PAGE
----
> not in the limb (given the absence of the limb), and the pain is not
> in the brain, (the brain is not sensitive) yet the subject locates the
> pain in the limb. Similarly we located ourself in space time, but if
> you push the logic of comp to its ultimate conclusion you understand
> that, assuming comp, space time is a phantom itself. Plato was on the
> right (with respect to comp) track.
> (Math: And computer science makes it possible to derive the
> mathematical description of that phantom, making comp Popper
> falsifiable. The phantom can be mathematically recovered from
> intensional variants of self-referential (Godel) provability modality
> G and G*).
> Brent Meeker wrote
>> My guess is that eventually we'll be able to create AI/robots that
>> as intelligent and conscious as, for example, dogs seem.
>> We'll also be
>> able to partially map brains so that we can say that when these
>> do this the person is thinking thus and so. Once we have this degree
>> understanding and control, questions about "consciousness" will no
>> longer seem relevant. They'll be like the questions that philosophers
>> asked about life before we understood the molecular functions of
>> systems. They would ask:Where is the life? Is a virus alive? How
>> life get passed from parent to child? The questions won't get
>> answered; they'll just be seen as the wrong questions.
> You don't get the point. Mechanism is incompatible with naturalism. To
> solve the mind body problem, keeping mechanism, the laws of physicist
> have to be explained from computer science, even from the gap between
> computer science and computer's computer science ...
> Physics is the fixed point of universal machine self observation.
That would be a very impressive result if you could prove it - and you could
prove that there is no other empirically equivalent model. I've long been of
the opinion that space and time are constructs. I also think the integers and
arithmetic are constructs. But so far I understand your thesis to be that
physics consists of certain relations among experiences regarded as mental
events. This solves the mind-body problem by making the body a construct of the
mind. So far, so good. Further, you hold that these relations are Turing
computable and so exist in Platonia as a subset of all arithmetic. I like this
better than Tegmark's idea of our physics as a subset of all mathematics because
your idea is more specific and leads to questions that may be answerable. But I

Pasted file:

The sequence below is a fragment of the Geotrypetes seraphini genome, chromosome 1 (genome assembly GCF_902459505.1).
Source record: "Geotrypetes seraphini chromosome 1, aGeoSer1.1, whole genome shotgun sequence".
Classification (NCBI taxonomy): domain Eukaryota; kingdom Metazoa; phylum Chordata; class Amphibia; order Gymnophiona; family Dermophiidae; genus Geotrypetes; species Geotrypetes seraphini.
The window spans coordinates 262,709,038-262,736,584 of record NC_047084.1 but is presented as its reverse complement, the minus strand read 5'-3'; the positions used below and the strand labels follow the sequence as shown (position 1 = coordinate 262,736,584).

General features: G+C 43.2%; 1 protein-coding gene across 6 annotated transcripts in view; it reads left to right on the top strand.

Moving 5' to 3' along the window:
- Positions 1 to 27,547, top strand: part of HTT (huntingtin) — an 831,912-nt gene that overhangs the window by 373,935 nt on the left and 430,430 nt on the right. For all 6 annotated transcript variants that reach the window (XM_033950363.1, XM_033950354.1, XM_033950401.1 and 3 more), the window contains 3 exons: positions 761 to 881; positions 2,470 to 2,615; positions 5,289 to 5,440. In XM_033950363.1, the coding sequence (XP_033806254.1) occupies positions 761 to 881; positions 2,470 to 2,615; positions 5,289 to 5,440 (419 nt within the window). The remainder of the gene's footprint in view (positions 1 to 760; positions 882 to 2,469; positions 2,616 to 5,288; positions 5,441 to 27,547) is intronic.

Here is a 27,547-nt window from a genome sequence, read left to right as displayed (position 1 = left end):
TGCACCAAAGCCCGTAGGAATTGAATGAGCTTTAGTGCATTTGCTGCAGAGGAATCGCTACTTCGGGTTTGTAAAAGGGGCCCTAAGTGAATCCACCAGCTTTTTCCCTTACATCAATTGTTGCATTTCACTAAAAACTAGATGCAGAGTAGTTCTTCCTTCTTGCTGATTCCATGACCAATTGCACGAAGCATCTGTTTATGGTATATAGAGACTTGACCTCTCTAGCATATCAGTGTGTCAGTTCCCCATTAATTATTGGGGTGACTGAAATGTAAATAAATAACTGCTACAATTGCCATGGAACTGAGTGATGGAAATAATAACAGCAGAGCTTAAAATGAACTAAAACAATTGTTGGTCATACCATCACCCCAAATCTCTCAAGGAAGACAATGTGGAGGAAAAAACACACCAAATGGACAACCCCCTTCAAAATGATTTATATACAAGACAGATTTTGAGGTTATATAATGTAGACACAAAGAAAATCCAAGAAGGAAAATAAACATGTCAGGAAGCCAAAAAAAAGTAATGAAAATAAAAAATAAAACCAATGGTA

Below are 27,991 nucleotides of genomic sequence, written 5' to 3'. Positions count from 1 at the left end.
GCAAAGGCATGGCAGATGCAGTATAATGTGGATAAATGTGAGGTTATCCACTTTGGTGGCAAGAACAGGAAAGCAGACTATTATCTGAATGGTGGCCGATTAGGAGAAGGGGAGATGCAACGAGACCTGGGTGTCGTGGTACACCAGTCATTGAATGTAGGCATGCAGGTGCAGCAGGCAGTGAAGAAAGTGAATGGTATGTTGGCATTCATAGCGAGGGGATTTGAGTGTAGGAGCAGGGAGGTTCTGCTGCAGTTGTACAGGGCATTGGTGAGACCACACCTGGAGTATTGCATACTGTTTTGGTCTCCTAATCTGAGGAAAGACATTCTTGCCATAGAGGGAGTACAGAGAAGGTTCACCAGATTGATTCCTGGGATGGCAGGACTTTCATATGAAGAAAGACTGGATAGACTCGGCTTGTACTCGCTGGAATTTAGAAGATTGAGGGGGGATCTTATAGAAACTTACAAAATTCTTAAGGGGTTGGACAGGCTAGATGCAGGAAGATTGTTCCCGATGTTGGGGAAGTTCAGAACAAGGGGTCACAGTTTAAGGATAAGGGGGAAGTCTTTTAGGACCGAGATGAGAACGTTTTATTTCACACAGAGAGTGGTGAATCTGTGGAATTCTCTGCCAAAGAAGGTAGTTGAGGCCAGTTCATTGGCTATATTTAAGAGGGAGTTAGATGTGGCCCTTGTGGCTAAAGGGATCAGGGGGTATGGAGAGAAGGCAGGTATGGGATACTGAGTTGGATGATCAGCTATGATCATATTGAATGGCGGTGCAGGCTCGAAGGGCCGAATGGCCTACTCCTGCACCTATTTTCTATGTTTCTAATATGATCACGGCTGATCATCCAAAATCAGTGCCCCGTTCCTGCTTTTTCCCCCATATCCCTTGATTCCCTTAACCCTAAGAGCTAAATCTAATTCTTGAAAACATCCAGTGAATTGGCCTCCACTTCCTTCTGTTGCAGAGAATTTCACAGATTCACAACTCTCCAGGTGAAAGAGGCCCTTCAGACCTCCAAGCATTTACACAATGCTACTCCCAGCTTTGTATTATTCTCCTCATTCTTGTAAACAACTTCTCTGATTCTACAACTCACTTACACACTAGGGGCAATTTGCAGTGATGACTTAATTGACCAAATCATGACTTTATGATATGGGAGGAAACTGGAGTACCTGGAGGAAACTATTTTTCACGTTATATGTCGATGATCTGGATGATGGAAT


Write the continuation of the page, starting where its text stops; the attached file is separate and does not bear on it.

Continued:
still see some problems:
First, it doesn't eliminate the possibility that some other subset of Platonia,
e.g. geometry or topology, might also provide a representation of our physics.
In fact, given that our knowledge of physics is imprecise, it seems likely that
there are infinitely many subsets of Platonia that are models of our physics. Of
course you can argue that even a non-computable model of physics may be
approximated by a computable model to an adequate degree. But this just pushes
the question off to what is "adequate" and it does not warrant rejecting
materialism as explicated by Peter.
Second, is the problem of finding the fixed point, or distinguishing the measure
on all the Turing computations that picks out our physics. I understand you
have some results, such as "no computation can know which computation it is",
which are interesting, but do not pick out any particular physics. There's a
general problem here in that the current best theories of physics are based on
continuous variables. Many physicists think that an ultimate theory would be
discrete, but nobody knows how to make a discrete theory from which our
continuous theories would emerge.
> Let me know at which step (1?, ... 8?) you have a problem? The only
> one not discussed thoroughly is the 8th one.
> To be sure, do you understand the nuance between the following theses:
> WEAK AI: some machines can behave as if their were conscious (but
> could as well be zombies)
> STRONG AI: some machines can be conscious
> COMP: I am a machine
> We have
> COMP => STRONG AI => WEAK AI
> WEAK does not imply STRONG AI which does not imply COMP. (it is not
> because machine can be conscious that we are necessarily machine
> ourself, of course with occam razor, STRONG AI go in the direction of
> Does those nuances make sense? If not (1...8) does not, indeed, make
> sense. You just don't believe in consciousness and/or person like in
> the eliminative materialism of neuro-philosophers ( the Churchland,
> amost Dennett in "consciousness explained").
As my lawyer friend says, "I'm not in the belief business."
> Or you make us very special infinite analogical machines, but then you
> drop the digital mechanist thesis (even the naturalist one, which has
> been shown inconsistent by 1...8.)
I think it might be that the universe is not computable. But I think it is
likely that one's consciousness is computable, at least for a finite time
> Bruno Marchal